Anger is a fiery and complicated emotion we all experience. What we do with our anger or how we respond to it varies. A question that comes up for many around anger is, “Why am I so angry?” and “What can I do about it?” I brought on my good friend, best-selling author and relationship expert Aaron Steinberg to talk …
Anger is a fiery and complicated emotion we all experience. What we do with our anger or how we respond to it varies. A question that comes up for many around anger is, "Why am I so angry?" and "What can I do about it?" I brought on my good friend, best-selling author and relationship expert Aaron Steinberg to talk about it on the WTF am I Doing With My Life? Podcast.
Here's what he said:
"It's hard to answer the biggest reason people get angry, but I'd say, fundamentally, it's when something happens that doesn't match our expectations for ourselves or for life. We get insecure and that fear of not measuring up can be masked by being angry at something outside of ourselves. Being angry allows us to direct attention away from us. For example, if we don't get a job or get cheated on by a partner, we feel betrayed and get angry about that. But in almost all cases, anger is tied to an assumption about that way things should be or the way we should be."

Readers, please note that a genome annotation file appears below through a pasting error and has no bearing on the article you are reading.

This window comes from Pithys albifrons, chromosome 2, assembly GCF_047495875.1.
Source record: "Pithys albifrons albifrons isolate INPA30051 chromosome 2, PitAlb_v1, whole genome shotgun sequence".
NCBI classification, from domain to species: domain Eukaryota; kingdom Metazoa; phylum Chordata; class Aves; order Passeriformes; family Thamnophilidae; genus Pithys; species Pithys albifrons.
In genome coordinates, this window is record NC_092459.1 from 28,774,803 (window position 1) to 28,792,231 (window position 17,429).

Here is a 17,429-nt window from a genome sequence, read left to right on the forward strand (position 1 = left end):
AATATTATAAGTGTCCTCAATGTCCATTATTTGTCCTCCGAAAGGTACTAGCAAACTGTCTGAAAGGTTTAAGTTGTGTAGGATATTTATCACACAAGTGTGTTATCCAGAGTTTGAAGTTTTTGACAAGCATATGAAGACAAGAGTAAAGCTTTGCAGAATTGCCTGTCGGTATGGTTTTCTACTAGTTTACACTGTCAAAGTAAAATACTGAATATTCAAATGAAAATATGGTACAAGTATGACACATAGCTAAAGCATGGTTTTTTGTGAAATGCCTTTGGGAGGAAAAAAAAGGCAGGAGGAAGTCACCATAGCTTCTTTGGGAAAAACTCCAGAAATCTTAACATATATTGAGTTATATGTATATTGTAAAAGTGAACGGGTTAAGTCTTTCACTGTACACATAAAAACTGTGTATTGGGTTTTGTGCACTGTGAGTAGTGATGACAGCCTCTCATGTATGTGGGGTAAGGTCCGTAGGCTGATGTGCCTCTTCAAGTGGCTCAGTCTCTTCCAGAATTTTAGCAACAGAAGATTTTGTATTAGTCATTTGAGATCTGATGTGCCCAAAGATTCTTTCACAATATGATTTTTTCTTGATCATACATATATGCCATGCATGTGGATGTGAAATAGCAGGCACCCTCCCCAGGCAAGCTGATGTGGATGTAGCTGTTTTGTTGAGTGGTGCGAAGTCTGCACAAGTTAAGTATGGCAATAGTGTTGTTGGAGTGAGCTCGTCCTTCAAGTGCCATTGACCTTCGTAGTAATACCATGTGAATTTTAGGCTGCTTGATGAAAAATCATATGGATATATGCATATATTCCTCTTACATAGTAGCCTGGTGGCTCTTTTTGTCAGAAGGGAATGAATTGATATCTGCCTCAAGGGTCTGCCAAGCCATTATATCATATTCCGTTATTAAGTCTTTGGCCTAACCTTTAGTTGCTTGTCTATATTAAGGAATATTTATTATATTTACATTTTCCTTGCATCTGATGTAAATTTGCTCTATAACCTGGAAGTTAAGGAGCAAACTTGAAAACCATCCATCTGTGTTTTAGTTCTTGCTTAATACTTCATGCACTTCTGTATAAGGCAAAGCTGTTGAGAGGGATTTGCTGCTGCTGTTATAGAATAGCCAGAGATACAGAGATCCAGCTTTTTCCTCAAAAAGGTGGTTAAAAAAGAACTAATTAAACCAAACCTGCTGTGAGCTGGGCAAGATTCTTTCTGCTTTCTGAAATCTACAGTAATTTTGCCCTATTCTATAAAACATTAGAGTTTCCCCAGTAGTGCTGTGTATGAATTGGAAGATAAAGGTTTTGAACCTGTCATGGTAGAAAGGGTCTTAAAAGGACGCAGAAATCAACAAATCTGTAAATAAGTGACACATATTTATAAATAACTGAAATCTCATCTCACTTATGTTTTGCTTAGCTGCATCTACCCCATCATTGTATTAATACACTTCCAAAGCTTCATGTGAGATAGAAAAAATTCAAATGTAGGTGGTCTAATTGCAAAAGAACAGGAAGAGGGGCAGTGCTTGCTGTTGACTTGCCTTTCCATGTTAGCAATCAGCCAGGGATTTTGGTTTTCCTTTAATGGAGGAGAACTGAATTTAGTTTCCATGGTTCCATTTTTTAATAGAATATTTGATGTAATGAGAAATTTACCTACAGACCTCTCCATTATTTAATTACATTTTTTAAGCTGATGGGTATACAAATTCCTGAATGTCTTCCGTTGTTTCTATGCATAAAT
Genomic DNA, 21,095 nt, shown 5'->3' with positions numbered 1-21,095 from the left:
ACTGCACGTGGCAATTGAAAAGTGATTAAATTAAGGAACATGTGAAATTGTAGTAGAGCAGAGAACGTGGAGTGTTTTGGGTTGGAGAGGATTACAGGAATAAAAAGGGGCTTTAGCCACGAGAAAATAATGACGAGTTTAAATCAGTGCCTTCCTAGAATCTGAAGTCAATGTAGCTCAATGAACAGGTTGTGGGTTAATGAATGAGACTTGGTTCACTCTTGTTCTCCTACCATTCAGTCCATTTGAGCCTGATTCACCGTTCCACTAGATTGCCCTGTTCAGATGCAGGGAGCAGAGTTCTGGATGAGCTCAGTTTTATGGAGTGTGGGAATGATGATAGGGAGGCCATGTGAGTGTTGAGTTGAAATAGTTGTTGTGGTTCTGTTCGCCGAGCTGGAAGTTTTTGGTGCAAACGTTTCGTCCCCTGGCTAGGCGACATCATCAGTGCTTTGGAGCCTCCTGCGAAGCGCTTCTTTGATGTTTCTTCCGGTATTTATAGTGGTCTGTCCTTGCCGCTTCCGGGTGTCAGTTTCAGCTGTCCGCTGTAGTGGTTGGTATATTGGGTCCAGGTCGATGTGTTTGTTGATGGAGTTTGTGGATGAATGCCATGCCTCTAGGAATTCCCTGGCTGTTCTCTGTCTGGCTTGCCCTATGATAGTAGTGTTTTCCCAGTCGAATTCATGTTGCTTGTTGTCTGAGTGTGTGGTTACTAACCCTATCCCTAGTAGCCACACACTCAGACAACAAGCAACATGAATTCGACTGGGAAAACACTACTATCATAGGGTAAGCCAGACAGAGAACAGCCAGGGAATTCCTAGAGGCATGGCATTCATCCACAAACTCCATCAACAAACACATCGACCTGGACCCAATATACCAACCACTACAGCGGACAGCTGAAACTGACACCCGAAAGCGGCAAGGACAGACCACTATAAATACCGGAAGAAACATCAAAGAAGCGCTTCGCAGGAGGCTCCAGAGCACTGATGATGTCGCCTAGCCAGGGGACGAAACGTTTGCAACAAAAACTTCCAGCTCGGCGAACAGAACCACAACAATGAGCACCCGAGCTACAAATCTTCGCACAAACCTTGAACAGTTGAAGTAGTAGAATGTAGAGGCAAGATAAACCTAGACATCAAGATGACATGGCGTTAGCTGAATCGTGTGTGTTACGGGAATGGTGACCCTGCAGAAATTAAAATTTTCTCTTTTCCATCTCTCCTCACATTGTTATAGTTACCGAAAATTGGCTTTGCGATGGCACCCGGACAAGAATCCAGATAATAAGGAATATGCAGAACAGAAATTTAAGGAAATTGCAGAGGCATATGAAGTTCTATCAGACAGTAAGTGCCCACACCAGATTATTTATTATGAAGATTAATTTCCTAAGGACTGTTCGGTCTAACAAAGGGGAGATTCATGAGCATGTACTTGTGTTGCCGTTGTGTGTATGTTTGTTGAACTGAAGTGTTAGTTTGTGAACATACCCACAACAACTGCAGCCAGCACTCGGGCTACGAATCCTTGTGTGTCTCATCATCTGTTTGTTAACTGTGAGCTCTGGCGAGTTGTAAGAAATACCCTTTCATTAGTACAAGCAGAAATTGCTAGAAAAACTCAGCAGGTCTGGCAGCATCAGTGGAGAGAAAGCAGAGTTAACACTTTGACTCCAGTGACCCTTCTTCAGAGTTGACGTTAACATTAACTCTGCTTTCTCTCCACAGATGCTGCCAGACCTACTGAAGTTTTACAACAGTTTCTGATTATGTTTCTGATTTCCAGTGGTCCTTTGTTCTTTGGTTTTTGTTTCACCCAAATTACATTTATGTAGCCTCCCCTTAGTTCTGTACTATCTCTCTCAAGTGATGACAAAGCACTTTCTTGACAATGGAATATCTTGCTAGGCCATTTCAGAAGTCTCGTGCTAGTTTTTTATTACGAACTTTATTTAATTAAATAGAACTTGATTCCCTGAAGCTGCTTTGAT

According to Aaron, understanding our own insecurities can give us power over our anger. I asked him about steps we can take to build our awareness. He shared 4 important introspective inquiries we can make:
What do the voices in your head say over and over again?
Not being perfect
Not doing enough
I’m an outsider
2. What are the qualities that you find virtuous in yourself or other people? Our insecurity is usually in opposition to what we find as desirable quality in others.
Example: “I should work hard and I admire others when they are hardworking. I get angry when I perceive someone as lazy or when someone says I’m lazy.”
3. Look at your behavior and ask, “How would a person want to be seen that talks and acts like that?”
Example: “I work 10 hours a day and on weekends. Someone who acts like that would want to be seen as hard working.”
4. What’s the complaint that you have about the way people treat you? And what does that represent?
Example: "No one ever helps me with anything." This could signal a belief that you're not lovable or worth people's time.
To hear more, listen to the full episode below:
Links from the podcast:
"The Honesty Practice" by Aaron Steinberg
And P.S. I wanted to give a shoutout to a podcast listener who suggested this topic. I'm listening <3 Keep sharing. And remember, you can email me Kristy@kristyarnett.com
To hear more from Aaron, you can check out his other two appearances on the WTF Am I Doing With My Life? Podcast:
The song featured on the podcast is "Slow Burn" by Autograf.